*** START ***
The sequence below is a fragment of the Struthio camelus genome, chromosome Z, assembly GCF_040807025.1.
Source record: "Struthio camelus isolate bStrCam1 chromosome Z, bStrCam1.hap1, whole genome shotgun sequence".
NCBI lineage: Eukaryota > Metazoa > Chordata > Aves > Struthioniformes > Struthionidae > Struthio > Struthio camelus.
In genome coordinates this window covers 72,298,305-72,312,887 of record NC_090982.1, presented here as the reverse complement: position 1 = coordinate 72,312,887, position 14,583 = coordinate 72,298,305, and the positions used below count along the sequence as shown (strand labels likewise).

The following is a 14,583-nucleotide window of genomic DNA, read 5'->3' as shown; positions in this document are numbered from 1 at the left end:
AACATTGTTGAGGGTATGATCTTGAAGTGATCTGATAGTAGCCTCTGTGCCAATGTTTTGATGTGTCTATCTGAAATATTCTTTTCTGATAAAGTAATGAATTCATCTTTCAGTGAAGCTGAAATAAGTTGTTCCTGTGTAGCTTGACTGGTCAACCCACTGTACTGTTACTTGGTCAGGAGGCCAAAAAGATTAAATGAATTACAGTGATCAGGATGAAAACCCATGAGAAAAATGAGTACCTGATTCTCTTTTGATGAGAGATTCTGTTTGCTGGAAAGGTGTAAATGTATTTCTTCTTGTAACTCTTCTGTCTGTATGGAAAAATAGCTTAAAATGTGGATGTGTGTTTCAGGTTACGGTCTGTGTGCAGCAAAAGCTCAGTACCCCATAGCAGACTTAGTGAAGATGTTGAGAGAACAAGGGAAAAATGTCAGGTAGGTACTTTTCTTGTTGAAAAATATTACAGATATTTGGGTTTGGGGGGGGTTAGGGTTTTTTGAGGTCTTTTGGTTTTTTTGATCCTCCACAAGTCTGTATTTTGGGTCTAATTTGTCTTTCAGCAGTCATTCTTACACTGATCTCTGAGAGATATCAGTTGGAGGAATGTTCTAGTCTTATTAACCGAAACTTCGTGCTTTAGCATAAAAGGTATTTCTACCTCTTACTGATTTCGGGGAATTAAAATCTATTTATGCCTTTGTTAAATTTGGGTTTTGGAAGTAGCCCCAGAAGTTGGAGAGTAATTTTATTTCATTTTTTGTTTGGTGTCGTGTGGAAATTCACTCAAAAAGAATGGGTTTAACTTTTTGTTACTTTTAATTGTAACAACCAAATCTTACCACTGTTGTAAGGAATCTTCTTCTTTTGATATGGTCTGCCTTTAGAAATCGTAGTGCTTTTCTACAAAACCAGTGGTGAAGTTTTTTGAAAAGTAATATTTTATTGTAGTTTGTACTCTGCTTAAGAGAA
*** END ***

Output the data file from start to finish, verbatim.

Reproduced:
The sequence below is a fragment of the Struthio camelus genome, chromosome Z, assembly GCF_040807025.1.
Source record: "Struthio camelus isolate bStrCam1 chromosome Z, bStrCam1.hap1, whole genome shotgun sequence".
NCBI lineage: Eukaryota > Metazoa > Chordata > Aves > Struthioniformes > Struthionidae > Struthio > Struthio camelus.
In genome coordinates this window covers 72,298,305-72,312,887 of record NC_090982.1, presented here as the reverse complement: position 1 = coordinate 72,312,887, position 14,583 = coordinate 72,298,305, and the positions used below count along the sequence as shown (strand labels likewise).

The following is a 14,583-nucleotide window of genomic DNA, read 5'->3' as shown; positions in this document are numbered from 1 at the left end:
AACATTGTTGAGGGTATGATCTTGAAGTGATCTGATAGTAGCCTCTGTGCCAATGTTTTGATGTGTCTATCTGAAATATTCTTTTCTGATAAAGTAATGAATTCATCTTTCAGTGAAGCTGAAATAAGTTGTTCCTGTGTAGCTTGACTGGTCAACCCACTGTACTGTTACTTGGTCAGGAGGCCAAAAAGATTAAATGAATTACAGTGATCAGGATGAAAACCCATGAGAAAAATGAGTACCTGATTCTCTTTTGATGAGAGATTCTGTTTGCTGGAAAGGTGTAAATGTATTTCTTCTTGTAACTCTTCTGTCTGTATGGAAAAATAGCTTAAAATGTGGATGTGTGTTTCAGGTTACGGTCTGTGTGCAGCAAAAGCTCAGTACCCCATAGCAGACTTAGTGAAGATGTTGAGAGAACAAGGGAAAAATGTCAGGTAGGTACTTTTCTTGTTGAAAAATATTACAGATATTTGGGTTTGGGGGGGGTTAGGGTTTTTTGAGGTCTTTTGGTTTTTTTGATCCTCCACAAGTCTGTATTTTGGGTCTAATTTGTCTTTCAGCAGTCATTCTTACACTGATCTCTGAGAGATATCAGTTGGAGGAATGTTCTAGTCTTATTAACCGAAACTTCGTGCTTTAGCATAAAAGGTATTTCTACCTCTTACTGATTTCGGGGAATTAAAATCTATTTATGCCTTTGTTAAATTTGGGTTTTGGAAGTAGCCCCAGAAGTTGGAGAGTAATTTTATTTCATTTTTTGTTTGGTGTCGTGTGGAAATTCACTCAAAAAGAATGGGTTTAACTTTTTGTTACTTTTAATTGTAACAACCAAATCTTACCACTGTTGTAAGGAATCTTCTTCTTTTGATATGGTCTGCCTTTAGAAATCGTAGTGCTTTTCTACAAAACCAGTGGTGAAGTTTTTTGAAAAGTAATATTTTATTGTAGTTTGTACTCTGCTTAAGAGAA